Direct contact with the sea was also lost. In Copacabana, you used to be able to leave your home and easily walk down to the beach. Now, the presence of an expressway for cars has made pedestrian access to the sea difficult. Even though Burle Marx’s design for Aterro do Flamengo is beautiful, it creates a neutral space that blocks views to the ocean.
RS: Do you think the government’s initiative to aesthetically rescue some important areas of the city is a good one?
ON: The city’s effort to recuperate cultural values is praiseworthy in relationship to the multiple aspirations of its inhabitants. But, Río’s biggest problems are providing services to the residents of working class neighborhoods, creating jobs, and improving living conditions in the favelas [squatter settlements]. I think these objectives should be given priority over spending millions of dollars on a bid for the Olympic Games. When intervening in neighborhoods, a balance should be struck between the architectural elements, the existing landscape, and new proposals. I am not against creative freedom or the integration of the old with the new; but, I think some design solutions should be more thoroughly analyzed.
RS: Nonetheless, your admiration for the traditional city didn’t motivate you to create projects integrated into the urban fabric, instead they have always been broken out of the context. What is your reasoning?
ON:I am a fan of old cities that have a homogeneous and continuous structure. Recently, I was in Lisbon and I appreciated its historic neighborhoods, so coherent, orderly, and clean. It’s a pity that they have introduced post-modern towers that break up the harmony of the urban landscape. Paris continues to be a universal example of a context created by architects and urban designers. I remember reading that in the past, before constructing a palace on Place Vendôme, they sketched all the facades around the plaza so that unity was achieved. Today, in the chaos of the contemporary metropolis, the link between city and building has been lost: everybody does as they please. The city is the sum of its buildings: good, regular, and bad. For this reason, the creator must imagine an original project that breaks with the surrounding mediocrity, and at the same time, he must generate a cultural symbol that evokes surprise and curiosity in citizens. Art doesn’t exist without beauty and surprise.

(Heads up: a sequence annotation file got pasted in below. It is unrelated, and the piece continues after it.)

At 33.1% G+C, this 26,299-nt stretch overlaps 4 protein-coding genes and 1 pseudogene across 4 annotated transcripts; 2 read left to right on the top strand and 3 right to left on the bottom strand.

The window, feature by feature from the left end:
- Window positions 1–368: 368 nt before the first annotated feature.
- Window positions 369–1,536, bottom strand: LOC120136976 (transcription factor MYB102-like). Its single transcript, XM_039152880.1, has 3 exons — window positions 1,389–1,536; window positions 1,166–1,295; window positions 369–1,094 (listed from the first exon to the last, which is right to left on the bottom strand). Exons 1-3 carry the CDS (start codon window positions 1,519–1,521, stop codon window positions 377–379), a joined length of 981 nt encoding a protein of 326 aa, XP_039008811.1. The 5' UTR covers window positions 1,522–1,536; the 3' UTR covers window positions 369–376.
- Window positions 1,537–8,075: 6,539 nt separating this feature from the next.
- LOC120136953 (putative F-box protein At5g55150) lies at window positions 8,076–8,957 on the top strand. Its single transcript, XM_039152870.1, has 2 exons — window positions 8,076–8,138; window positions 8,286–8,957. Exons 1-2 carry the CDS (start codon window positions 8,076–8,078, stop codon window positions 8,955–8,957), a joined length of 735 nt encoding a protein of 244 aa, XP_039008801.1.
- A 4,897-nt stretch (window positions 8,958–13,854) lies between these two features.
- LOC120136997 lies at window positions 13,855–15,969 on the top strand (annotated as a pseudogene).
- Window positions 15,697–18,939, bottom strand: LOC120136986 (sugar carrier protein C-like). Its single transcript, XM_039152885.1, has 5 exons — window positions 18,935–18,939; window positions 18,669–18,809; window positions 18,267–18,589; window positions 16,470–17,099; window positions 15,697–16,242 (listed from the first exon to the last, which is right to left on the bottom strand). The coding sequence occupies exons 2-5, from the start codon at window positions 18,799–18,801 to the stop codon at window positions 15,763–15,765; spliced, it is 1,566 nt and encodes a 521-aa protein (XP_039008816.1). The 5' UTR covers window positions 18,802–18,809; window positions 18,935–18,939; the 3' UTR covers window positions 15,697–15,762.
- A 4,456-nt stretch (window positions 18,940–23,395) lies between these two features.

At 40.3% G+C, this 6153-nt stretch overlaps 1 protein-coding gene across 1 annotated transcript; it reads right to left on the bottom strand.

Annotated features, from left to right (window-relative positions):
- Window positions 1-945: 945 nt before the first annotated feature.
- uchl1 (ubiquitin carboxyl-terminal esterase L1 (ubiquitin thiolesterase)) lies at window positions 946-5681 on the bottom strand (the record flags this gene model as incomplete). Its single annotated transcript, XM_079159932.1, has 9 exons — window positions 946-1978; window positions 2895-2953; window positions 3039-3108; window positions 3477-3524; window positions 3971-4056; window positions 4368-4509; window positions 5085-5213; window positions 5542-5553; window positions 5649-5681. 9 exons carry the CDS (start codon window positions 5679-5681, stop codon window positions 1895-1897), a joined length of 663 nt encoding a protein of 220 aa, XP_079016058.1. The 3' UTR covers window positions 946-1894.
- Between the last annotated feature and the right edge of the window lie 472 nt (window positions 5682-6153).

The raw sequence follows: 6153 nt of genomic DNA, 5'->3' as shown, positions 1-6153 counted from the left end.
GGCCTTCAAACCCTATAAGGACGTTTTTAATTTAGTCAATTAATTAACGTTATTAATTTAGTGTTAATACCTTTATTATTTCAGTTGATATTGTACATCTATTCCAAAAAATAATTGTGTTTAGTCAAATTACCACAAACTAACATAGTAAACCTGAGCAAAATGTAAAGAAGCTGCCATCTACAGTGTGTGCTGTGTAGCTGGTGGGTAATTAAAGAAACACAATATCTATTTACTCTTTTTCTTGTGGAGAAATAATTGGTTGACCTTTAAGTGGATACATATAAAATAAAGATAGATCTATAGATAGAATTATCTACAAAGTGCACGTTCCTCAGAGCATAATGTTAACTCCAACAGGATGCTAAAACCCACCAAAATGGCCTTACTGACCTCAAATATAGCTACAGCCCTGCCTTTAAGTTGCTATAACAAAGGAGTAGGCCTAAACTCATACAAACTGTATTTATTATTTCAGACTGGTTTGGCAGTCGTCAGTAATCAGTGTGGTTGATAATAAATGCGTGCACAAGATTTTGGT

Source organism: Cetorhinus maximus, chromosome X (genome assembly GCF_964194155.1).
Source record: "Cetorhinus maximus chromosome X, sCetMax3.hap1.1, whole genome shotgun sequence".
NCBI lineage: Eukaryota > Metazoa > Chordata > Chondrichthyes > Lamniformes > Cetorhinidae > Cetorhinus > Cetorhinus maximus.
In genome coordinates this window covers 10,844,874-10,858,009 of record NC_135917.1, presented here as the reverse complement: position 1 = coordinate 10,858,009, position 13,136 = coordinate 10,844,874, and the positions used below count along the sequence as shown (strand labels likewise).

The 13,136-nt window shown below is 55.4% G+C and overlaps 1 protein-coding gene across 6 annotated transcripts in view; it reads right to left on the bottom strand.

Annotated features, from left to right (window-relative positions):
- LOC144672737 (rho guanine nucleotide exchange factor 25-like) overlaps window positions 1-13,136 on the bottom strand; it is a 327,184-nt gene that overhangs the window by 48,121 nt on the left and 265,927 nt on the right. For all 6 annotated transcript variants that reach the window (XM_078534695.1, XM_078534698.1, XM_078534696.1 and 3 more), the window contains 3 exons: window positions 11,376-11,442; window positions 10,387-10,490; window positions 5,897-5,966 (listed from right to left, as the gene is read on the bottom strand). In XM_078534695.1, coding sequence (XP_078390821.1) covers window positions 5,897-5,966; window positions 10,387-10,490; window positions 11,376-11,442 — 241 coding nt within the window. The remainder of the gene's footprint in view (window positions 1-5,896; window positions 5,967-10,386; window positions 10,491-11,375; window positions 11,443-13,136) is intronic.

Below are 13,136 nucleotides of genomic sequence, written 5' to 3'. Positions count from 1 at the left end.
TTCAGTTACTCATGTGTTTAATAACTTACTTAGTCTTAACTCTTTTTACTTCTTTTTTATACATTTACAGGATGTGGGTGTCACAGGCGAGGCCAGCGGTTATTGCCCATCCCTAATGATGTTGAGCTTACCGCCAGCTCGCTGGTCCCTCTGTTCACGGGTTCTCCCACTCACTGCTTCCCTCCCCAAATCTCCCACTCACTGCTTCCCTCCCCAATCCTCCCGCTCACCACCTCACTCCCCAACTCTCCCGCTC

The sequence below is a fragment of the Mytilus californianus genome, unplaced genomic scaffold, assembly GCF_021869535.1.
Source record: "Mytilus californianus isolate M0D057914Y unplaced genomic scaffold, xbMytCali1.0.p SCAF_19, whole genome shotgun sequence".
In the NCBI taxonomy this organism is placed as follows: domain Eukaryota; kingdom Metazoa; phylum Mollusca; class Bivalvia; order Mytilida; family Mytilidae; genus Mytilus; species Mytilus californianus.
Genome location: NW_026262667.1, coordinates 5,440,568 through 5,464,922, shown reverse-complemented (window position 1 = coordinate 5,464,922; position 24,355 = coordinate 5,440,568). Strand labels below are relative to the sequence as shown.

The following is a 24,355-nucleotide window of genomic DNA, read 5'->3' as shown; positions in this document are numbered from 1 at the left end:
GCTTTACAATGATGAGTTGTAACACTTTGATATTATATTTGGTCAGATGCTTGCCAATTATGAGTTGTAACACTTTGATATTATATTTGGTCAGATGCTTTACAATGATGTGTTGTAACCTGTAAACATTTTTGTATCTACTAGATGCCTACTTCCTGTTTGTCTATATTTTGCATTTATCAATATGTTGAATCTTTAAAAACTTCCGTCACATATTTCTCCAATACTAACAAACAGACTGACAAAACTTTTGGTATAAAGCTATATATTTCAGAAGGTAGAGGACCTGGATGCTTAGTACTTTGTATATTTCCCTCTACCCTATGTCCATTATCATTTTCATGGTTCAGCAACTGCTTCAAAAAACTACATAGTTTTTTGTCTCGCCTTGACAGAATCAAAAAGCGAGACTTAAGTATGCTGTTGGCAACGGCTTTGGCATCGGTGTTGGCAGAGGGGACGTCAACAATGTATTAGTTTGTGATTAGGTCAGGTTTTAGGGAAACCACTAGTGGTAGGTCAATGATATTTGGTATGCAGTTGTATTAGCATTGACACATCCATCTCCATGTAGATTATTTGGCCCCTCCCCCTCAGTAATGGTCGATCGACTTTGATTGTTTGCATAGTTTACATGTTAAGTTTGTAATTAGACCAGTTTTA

RS: Let’s return to Río; do you think that, with its current degree of heterogeneity, it is possible to save the environmental culture with isolated symbols?